In which I Have a Little Talk with Myself and Tour Two Libraries

Here I am, just a week into blogging, and I need to have a little talk with myself. I should know better by now than to leave anything to chance. Check and double check. Just because it is a blog and an informal mode of writing doesn’t mean mistakes are acceptable. And I made mistakes in a previous post.

I’m fortunate that Kirsten of  Into the Stacks commented about  “For Just $29.95 You Can Have Access to Your Own Article for 24 Hours!!!”. She began, “First off, as an academic librarian it worries me that your local state university doesn’t let local patrons have access to its resources” [see]. This started me thinking: I know I haven’t been able to access catalogs at both the University of Alabama’s main Tuscaloosa and its Huntsville campuses, but was I doing something wrong? Time to check.

Last night I visited the Gorgas Library, the main library of  UA-Tuscaloosa. I had been on the third floor just this past Friday afternoon and hadn’t been able to use a workstation because I lacked an ID. Sunday night I asked a librarian if  I could use the catalog without an ID (I can access both campus’s book catalogs remotely. UAH’s is sometimes very very slow to redirect and sometimes fails to do so, but I did finally manage to get on).

She directed me to an area on the lobby level that has about 16 or 20 computers for use by the community or those with University IDs. I could search the catalog for books, and, moreover, could search for journal articles and read these articles, something I can’t  do remotely. Hurray!

The librarian did, however, confirm that I was right about not being able to use the workstations in the stacks. Those in the lobby area were the only ones I could use for any purpose. And I was correct about not being able to bring my laptop and get onto the University’s WiFi anywhere on campus, including the library.

This morning I visited the University of Alabama in Huntsville’s library.  Like UA, they too have about 16 or 20 computers for use by the community or those with University IDs through which I could search the catalog for books and articles and read these articles.

 But there is a big difference.

To use the UAH computers, I would need to present a photo ID and attain a guest ID number. In Tuscaloosa, no such hurdle was placed in my way. On the other hand,  at UAH I was told that once I attained my guest ID number, I  could access workstations away from the community-use designated computers in order to view the catalog. The no WiFi policy for non-University citizens held, however. Even with one of its guest ID numbers, I couldn’t use my laptop in the library, let alone anywhere else on campus.

Who knows? Are there as many policies as there are state-supported schools? Why is a picture ID required at one and not at the other?

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5 thoughts on “In which I Have a Little Talk with Myself and Tour Two Libraries

  1. I thought the Patriot Act was the excuse for doing it.

    If they aren’t tracking what people read, why else would they want a photo ID? But are they really and truly tracking, or just trying to suggest that they are tracking, like having CCTV cameras in plain view but never putting film in them?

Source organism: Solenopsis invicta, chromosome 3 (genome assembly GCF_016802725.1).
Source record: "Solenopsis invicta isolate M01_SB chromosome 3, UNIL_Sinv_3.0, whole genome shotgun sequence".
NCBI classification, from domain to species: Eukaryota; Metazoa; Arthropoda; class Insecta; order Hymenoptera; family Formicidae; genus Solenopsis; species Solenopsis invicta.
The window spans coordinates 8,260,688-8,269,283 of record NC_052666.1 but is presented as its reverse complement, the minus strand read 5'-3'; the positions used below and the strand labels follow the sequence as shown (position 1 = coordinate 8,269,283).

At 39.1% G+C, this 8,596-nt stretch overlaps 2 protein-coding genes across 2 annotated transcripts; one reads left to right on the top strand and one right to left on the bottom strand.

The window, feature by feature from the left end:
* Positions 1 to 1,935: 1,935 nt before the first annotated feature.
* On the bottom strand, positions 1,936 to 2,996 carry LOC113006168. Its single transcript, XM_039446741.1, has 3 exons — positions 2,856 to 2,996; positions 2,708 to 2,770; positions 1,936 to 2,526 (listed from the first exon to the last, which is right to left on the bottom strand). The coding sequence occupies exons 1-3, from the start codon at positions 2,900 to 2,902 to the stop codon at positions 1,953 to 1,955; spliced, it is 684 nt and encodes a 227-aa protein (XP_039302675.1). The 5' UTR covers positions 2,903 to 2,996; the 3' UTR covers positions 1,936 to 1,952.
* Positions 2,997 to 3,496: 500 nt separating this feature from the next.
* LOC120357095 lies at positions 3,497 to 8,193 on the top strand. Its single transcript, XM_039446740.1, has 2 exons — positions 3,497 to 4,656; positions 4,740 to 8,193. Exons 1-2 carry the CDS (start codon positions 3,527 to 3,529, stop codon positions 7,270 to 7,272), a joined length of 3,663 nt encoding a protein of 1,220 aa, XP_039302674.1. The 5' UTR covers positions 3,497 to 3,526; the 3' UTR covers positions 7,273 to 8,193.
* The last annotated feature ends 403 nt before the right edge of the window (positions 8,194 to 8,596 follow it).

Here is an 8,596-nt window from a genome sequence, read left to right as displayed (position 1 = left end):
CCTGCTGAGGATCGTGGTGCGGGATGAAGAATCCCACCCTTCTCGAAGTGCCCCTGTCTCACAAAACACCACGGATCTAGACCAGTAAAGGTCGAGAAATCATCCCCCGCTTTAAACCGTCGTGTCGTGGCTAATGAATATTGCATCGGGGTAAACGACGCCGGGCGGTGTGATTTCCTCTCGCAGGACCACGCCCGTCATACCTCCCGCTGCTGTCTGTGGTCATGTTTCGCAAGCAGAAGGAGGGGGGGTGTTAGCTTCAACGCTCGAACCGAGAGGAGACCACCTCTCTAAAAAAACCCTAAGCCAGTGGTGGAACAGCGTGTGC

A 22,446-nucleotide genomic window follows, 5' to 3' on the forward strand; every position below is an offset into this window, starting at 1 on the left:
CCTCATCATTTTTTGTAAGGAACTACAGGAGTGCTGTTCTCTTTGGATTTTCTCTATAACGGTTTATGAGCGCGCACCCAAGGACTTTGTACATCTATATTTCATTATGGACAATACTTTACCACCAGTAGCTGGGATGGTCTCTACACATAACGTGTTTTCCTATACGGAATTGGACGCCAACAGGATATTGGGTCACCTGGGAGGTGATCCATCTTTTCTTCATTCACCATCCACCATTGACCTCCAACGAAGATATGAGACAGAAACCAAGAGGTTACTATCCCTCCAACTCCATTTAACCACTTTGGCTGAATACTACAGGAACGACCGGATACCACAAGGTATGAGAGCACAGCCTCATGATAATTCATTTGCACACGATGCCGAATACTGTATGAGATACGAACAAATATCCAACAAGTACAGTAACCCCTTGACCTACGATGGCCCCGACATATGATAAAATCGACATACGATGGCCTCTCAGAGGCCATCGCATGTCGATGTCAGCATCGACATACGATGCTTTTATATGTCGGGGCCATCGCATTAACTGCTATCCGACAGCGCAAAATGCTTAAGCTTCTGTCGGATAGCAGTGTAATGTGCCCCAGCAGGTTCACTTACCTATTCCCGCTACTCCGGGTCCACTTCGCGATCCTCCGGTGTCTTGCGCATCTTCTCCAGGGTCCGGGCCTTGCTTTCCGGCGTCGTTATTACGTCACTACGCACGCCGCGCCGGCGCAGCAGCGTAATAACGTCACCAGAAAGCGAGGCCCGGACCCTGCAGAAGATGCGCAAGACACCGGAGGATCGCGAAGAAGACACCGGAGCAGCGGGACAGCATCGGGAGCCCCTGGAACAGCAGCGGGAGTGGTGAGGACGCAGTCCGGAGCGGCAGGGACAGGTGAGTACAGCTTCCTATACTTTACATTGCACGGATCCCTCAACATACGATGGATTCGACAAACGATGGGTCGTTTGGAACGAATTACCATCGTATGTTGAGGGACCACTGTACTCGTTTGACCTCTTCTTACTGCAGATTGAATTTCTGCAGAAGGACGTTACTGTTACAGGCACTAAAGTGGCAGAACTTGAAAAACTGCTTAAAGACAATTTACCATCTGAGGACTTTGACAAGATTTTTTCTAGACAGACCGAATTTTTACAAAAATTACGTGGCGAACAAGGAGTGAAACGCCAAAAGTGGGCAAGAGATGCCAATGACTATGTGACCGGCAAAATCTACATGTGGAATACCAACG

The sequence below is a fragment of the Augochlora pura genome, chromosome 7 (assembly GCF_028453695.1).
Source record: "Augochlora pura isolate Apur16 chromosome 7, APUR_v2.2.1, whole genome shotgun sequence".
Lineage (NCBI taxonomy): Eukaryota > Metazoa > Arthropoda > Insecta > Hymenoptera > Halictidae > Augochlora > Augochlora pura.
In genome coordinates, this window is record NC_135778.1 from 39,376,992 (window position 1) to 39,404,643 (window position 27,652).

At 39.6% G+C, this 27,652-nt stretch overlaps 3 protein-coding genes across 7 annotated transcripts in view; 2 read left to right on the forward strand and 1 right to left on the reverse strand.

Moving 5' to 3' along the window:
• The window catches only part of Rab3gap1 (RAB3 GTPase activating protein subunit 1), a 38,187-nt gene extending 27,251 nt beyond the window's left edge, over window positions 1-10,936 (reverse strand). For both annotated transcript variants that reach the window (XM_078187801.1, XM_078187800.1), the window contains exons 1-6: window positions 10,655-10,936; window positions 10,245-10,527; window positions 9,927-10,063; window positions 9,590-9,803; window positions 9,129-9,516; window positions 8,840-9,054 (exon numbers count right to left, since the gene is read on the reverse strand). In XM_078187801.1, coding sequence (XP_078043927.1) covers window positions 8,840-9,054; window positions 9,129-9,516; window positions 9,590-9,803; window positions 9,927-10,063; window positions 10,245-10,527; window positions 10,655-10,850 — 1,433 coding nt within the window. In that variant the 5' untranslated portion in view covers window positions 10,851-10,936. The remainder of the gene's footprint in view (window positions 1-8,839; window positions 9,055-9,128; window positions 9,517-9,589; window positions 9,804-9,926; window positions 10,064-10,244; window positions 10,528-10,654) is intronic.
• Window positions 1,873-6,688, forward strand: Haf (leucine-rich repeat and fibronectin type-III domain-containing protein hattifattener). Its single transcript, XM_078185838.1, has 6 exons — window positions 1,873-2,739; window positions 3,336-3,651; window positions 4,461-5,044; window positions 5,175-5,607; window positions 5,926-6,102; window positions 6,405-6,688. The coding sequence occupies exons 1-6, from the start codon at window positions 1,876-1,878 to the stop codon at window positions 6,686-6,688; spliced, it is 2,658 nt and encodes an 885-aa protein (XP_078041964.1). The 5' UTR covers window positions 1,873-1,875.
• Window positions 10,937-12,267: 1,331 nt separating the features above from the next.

It’s a biggie if they are truly tracking, but I suspect it is a bluff: offensive and silly but not dangerous.

  2. Having to present an ID to use the resources is only a biggie if the library is tracking what each user accesses. Many libraries, however, don’t do this because of the Patriot Act. We’re kinda into that whole Free Speech thing, and for us it includes the freedom to read.

  3. Thanks, Kirsten, for your suggestions. And I won’t try to make sense of it all. I prefer UA Tuscaloosa’s policy. Their students can use the community computers without ID, too, in the unlikely event that they forget their card and its number: unlikely because it is needed to do anything on campus, it seems.

    The idea of having to present a photo ID to use electronic resources bothers me, but so do a few other things ;). Must pick our battles. This isn’t a biggie — or is it?

  4. Generally speaking, every academic library makes its own policies and policies tend to evolve depending on circumstances. So even two libraries in the same system might have local variations. I wouldn’t recommend trying to find a rhyme or reason behind the differences — it’ll just drive you batty.

    I’m actually rather surprised that you didn’t have to show ID to get a login at the one, given that they make their students use individual logins. Generally, libraries seem to have either open computer access OR individual logins. Doing both just isn’t consistent.

    I am very glad that you were able to access their resources, however. Since they don’t have wifi access for non-students (this is probably a campus IT thing, not a library thing, btw), you might ask if you can use a thumb drive. That way you can just save articles instead of having to print them out. Or, you can email them to yourself.

    Oh, and speaking of articles, I don’t know of any particular resources on the recent history of journal publication practices, but I’d bet UA has access to a database called Library Literature. A search in there would definitely give you articles from the librarian point of view, and maybe even some from the publishers’.

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